Crazy Candidating Week Schedules

So you got the invitation from the Search Committee to be their candidate!! CONGRATULATIONS!!
The next step is to meet the whole congregation during the ordeal we call Candidating Week.

Soon, or already, you will receive/have received a bewildering schedule for the week that contains about four times as many appointments and obligations as you would have in the normal course of your work, and that’s insane. DO NOT ACCEPT THIS SCHEDULE AS A DONE DEAL.

Get out your red pen and get to work. Create a reasonable schedule that allows for you to meet the important groups and people you need to meet, NOT all of the people the Search Committee has determined you ought to meet. Remember that they’re excited, you’re a hot ticket, and they have never done this before. They are hearing from all kinds of eager folks who are anxiously trying to get some time with you. These are their friends, fellow church leaders, and those to whom they are accountable in this work. Of course they want to try to please their constituents! Don’t freak out.

But remember: the Search Committee, leaders and congregation can tag team through this process. When an individual or team gets exhausted, they can take a break and reappear a few days later.
You are one person.

YOU ARE ONE PERSON.

Not only are you one person, you are one person who most likely has another congregation to get back to at the conclusion of this candidating experience; a congregation with whom you want to do a good and grounded leave-taking process. It is insensitive and inconsiderate for congregations in search to assume that any clergyperson can travel a short or long distance to meet dozens to hundreds of new people over the course of one week, have multiple important conversations per day, research their new geographical area and do house hunting and possibly school visits for children, craft two worship services with church staff and lay liturgists, meet and work with administrative staff who may also have an official or unofficial say in the selection process, check in with local colleagues and then return to their current ministry setting anything but completely drained.

YOU ARE ONE PERSON, and you are an ordained spiritual leader. Now is the time for you to model reasonable expectations and to lead by example. In a non-anxious way, simply respond to the schedule with your revisions in a spirit of collaboration and conversation. Don’t be defensive; remember, the Search Committee may be working off a boilerplate schedule they got from All Souls Workaholic Overachievers Church. So you simply say, “I think we can combine the religious education committee and worship team meet-and-greet on Thursday afternoon, and then I’ll be meeting with a realtor at 3PM. I’ll plan to be back in the office on Friday at 9:00 AM because my family and I will be having dinner together that night.”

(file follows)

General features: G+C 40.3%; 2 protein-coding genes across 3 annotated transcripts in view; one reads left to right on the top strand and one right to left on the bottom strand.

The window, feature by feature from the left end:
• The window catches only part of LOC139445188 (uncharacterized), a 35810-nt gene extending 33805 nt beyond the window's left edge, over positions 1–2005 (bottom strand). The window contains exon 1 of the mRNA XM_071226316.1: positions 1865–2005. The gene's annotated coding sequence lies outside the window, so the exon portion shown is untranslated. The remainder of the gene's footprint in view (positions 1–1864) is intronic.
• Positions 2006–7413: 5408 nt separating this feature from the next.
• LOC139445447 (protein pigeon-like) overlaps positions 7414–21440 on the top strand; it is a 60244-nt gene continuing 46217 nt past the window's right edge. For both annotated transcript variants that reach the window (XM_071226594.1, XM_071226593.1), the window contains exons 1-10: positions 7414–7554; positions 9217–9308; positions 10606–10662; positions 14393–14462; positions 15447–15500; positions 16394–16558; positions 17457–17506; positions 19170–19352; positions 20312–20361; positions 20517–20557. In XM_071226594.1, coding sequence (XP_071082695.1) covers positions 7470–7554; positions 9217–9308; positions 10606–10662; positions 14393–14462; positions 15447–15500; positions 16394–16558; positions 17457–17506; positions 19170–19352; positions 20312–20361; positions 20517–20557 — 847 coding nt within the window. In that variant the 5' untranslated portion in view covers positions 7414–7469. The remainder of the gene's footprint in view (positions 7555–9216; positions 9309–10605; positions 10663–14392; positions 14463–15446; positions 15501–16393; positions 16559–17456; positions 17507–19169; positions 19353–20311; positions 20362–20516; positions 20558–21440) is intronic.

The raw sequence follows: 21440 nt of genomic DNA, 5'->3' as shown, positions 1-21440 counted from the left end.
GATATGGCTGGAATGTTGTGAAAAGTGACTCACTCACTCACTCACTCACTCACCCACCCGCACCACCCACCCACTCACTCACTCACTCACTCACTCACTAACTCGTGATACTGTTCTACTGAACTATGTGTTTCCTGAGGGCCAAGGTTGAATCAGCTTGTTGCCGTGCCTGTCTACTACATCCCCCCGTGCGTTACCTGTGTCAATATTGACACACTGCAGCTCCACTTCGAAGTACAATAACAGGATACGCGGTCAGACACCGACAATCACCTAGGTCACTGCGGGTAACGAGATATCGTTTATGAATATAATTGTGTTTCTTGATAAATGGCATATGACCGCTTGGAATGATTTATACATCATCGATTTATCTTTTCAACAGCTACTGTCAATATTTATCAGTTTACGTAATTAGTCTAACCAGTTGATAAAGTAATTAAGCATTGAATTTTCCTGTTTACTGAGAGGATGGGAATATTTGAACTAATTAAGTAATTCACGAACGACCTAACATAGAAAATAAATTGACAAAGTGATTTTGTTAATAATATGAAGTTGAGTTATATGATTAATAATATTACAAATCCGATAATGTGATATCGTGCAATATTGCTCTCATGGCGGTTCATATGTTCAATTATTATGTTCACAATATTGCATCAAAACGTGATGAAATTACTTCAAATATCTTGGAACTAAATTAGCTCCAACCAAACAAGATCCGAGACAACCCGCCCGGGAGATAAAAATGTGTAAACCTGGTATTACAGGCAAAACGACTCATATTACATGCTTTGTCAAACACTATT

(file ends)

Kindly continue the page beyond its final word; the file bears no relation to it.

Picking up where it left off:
“The board meeting will be a big one, and I’m going to be scheduling a meeting immediately afterward with the chair and the treasurer to go over some questions I have about the Letter of Agreement, so the potluck with the choir won’t work for that day. How about if I come to their rehearsal a half hour early so we can chat then?”

You’re the professional. They are not in this profession and are making their best, most educated guess as to what a good Candidating Week looks like. Show, guide, converse, teach. Discuss. If there’s a retired or active pastor on the team that put together the schedule who pushes back, smile and red flag that. That person has just identified themselves as a competitor, not a congregant.

This is an opportunity for you to find out what kind of relationship the congregation wants to have with their minister: collaborative and considerate, spiritually mature, supportive? Or resentful and demanding, with grumbling when you suggest reasonable alternatives to an unrealistic, barely survivable schedule?

You will learn a lot. Assume the best intentions of everyone and be ye not afraid. You got this.

Kiss of peace, PB

One Reply to “Crazy Candidating Week Schedules”

  1. The most helpful thing I did along these lines was to ask the search committee to usher me out of the room after events. I knew there would be folks who would want to come up for conversation one-to-one, which extends any meeting exponentially. They were to say, “Sorry – we’ve got to get her to _____.” Or “We need her fresh and rested for worship tomorrow.” Big, cheerful smile. AND OUTTA THERE. The other thing at some events was to go around the circle and ask people to say something they were proud of their church for. Kept the energy in the room positive, I wasn’t blathering on and on, and was seen as a good listener.
    [“ELVIS HAS LEFT THE BUILDING! – PB]

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